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Lululemon investigating factory accused of abusing workers

Lululemon is investigating one of its factories in Bangladesh after workers reported being verbally and physically abused by their managers, being forced to work overtime and earning less than a living wage.

The allegations of abuse were first reported on Monday by The Guardian.

Young, female factory workers reported being called “whores” and “sluts” by their managers and said they were forced to work overtime to hit targets, even when ill.

One worker told The Guardian that a manager slapped her face after she left work early because she was unwell.

Some workers said they earned as little as 9100 taka, approximately $158, a month. This is slightly above the legal minimum wage of 8000 taka a month, but well below the 16,000 taka that unions have been campaigning for and say is needed to live a comfortable life in Bangladesh.

Lululemon leggings typically retail in Australia for $119.

The company, which is based in Canada, said it is committed to a full, independent investigation of the allegations.

“Members of Lululemon’s social responsibility and production team visited the factory in Bangladesh immediately to speak with workers and learn more,” a company spokesperson told Inside Retail.

“We will work with an independent non-profit third party to fully investigate the matter. While our production at this factory is extremely limited, we will ensure workers are protected from any form of abuse and are treated fairly.”

The news comes amid greater scrutiny on retail supply chains in Australia, following the passage of the Modern Slavery Act last year.

“Ultimately, brand owners and retailers are responsible for the human rights of these making their products and materials,” Nicole Thompson, senior sustainability consultant at Edge Environment, told Inside Retail.

To ensure they’re not supporting modern slavery, businesses should not only conduct regular audits, she said, but also make sure workers have access to and are aware of a grievance mechanism, such as an anonymous hotline.

For instance, last year, Kathmandu launched a WeChat hotline for workers in factories overseas to lodge complaints with the retailer directly.

“In some cultures it can be difficult to make a complaint, but the QR code has proved to be empowering. We can now receive messages directly from the workers making our products,” Gary Shaw, Kathmandu’s corporate responsibility manager, said at the time.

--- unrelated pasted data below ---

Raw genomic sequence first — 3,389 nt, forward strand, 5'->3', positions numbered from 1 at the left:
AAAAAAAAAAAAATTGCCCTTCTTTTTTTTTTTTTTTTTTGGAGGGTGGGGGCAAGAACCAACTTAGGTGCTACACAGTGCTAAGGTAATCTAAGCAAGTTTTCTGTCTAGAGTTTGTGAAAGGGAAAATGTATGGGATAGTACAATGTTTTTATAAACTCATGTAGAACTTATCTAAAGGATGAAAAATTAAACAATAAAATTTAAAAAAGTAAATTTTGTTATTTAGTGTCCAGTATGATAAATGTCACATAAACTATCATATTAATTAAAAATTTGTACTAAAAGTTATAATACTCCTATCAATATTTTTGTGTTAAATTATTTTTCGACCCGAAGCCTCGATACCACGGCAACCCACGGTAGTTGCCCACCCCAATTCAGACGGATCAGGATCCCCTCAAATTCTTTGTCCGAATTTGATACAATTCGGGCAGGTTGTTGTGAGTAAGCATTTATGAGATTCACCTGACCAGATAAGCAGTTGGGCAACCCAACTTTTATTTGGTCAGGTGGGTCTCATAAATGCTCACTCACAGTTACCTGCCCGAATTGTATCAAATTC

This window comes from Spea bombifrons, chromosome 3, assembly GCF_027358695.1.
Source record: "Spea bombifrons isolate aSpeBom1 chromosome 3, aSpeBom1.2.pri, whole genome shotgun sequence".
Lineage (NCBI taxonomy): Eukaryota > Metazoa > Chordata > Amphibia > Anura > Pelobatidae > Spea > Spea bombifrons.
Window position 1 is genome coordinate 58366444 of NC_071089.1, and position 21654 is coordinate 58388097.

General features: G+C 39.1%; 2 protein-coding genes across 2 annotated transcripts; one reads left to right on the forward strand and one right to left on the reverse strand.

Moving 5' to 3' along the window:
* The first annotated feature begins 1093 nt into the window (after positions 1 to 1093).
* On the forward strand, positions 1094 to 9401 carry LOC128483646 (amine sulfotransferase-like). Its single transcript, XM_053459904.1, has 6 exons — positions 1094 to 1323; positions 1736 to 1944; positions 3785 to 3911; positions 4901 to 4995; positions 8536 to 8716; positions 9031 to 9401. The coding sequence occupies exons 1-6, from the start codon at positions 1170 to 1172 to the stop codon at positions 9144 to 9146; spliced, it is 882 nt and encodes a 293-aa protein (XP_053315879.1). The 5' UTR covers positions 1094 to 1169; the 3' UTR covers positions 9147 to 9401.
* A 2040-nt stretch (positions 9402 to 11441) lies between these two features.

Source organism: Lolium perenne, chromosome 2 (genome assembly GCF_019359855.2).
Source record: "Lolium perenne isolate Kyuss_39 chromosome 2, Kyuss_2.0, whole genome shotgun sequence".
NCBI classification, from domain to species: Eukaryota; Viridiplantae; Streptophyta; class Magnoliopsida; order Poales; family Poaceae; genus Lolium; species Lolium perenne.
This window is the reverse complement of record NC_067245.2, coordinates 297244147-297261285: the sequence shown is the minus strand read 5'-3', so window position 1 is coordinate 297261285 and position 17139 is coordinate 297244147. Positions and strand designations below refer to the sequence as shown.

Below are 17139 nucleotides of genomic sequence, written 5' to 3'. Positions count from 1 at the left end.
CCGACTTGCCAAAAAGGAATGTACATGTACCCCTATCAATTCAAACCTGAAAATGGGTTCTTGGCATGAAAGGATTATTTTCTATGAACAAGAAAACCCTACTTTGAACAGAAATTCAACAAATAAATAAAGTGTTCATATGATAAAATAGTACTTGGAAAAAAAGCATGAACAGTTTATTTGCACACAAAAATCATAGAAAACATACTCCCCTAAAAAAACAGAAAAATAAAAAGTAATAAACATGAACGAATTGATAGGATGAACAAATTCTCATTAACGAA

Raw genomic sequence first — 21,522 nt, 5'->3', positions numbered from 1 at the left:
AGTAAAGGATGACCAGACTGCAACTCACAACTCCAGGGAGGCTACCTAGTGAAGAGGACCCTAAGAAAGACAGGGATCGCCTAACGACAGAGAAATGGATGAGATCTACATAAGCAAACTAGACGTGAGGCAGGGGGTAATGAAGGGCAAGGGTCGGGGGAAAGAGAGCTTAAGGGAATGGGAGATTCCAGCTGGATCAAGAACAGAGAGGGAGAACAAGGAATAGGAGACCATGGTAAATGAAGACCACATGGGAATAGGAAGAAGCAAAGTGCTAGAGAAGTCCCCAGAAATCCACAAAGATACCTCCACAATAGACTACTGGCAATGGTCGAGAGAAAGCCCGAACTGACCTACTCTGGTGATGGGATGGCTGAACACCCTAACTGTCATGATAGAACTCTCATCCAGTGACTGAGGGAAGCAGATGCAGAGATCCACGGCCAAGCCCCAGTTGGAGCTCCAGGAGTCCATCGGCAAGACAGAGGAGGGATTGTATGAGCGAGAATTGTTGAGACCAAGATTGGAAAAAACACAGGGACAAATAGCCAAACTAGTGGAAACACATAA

Youngone Corporation, which owns and runs the factory where the abuse of Lululemon factory workers allegedly occurred, told The Guardian it encourages factory workers to share their opinion or launch a complaint through different channels.

According to Lululemon’s website, supply chain workers can also report concerns via an email address, or in person to any member of its partner sustainability teams.

Retailers also need to consider whether their procurement practices, such as tight deadlines, are contributing to forced labour or unsafe working conditions, according to Thompson.

She encouraged businesses to work with nonprofits with local knowledge, improve supply chain transparency and build ongoing, trusted relationships with suppliers.

“In regards to avoiding high risk countries all together, this is definitely not the best approach,” she said.

“Cutting off countries or factories, could potentially put the people working there in a worse position. Organisations should instead take responsibility for the people in their supply chain, and work closely with their suppliers to lift and improve working conditions. Cutting off a supplier is a last resort.”

The revelations come on the heels of Lululemon’s recent announcement that it will teach mindfulness techniques, such as yoga and meditation, to thousands of United Nations staff.

The partnership is aimed at improving the mental health and well-being of UN humanitarian and aid workers.

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